© Vincent Bauza

Monuments

in Saint-Nazaire

Visiting Saint-Nazaire means a journey to the unexpected, exploring a territory with a thousand facets complementing each other: urban and seaside, huge and intimate, historic and innovative, industrial and natural… But visiting Saint-Nazaire also means jumping forward in time!

 

Monuments

in Saint-Nazaire

The “Dolmen”

The so-called “Dolmen” is a megalithic stone formation, some 6,000 years old. It stands near the city centre, but hundreds or thousands of years ago, this used to be the bank of the Loire Estuary. Next to the dolmen with its 2 metre-high vertical stones and its horizontal stone weighing 7 tons, there is a 4-metre high “menhir”, or standing stone. The monument is freely accessible.

 

The Villès-Martin fort

The Villès-Martin fort dominates the Loire Estuary. It was built in 1861, a reminder of the fact that Saint-Nazaire has always occupied an important strategic position on the coast. The earth wall protecting the site allows for a splendid view over the estuary. The fort itself is open occasionally for exhibitions or cultural events.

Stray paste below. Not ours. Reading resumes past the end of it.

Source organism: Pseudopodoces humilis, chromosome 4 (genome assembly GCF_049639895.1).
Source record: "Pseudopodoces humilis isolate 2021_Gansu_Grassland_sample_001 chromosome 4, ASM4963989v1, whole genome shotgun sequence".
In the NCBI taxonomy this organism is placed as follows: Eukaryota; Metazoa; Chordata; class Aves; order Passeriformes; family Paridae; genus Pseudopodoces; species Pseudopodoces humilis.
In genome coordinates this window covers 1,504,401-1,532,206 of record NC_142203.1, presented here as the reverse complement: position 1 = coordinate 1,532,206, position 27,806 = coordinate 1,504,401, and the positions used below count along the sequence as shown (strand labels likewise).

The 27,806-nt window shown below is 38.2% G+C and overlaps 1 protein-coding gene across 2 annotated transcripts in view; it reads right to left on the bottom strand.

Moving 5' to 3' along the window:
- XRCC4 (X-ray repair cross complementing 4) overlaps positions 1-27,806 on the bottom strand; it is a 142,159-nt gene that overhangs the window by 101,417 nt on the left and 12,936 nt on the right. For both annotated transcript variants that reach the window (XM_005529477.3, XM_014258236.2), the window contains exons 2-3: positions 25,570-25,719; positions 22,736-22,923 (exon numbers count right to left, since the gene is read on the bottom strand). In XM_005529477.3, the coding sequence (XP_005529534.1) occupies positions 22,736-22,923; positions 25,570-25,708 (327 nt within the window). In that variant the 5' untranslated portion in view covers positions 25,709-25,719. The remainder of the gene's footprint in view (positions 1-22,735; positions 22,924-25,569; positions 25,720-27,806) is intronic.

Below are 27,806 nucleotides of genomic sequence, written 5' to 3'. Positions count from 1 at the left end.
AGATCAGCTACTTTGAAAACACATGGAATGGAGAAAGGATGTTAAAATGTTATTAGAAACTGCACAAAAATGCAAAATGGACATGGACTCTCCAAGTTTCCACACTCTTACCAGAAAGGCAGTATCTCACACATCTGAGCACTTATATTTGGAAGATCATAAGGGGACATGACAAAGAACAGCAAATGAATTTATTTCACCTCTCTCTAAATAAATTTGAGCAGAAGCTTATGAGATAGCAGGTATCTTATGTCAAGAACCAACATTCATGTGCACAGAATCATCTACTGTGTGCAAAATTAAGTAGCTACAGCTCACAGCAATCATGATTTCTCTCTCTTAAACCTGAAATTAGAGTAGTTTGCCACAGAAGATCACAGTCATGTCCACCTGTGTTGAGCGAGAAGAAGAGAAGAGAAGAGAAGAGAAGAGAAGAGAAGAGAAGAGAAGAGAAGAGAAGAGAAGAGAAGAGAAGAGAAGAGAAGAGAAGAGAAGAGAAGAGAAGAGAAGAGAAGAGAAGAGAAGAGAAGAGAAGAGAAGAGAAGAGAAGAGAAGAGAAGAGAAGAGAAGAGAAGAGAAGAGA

The Phare de Kerlédé

Even more impressive views are to be had from the top of the Kerlédé lighthouse… but at the cost of 135 steep and narrow steps! This lighthouse, built half a mile inland, was in service from 1897 to 1961 as part of an alignment of lights guiding ships up the Loire. The lighthouse is temporarily closed.

The Saint-Nazaire bridge

Elegantly curved, its towers painted red and white, the Saint-Nazaire bridge, which was opened in 1975, spans the two banks of the Loire Estuary over a distance of 3.3 kilometres, between Saint-Nazaire and Saint-Brévin. It is one of the longest cable-stayed bridges in Europe, rising 61 metres above the Loire River.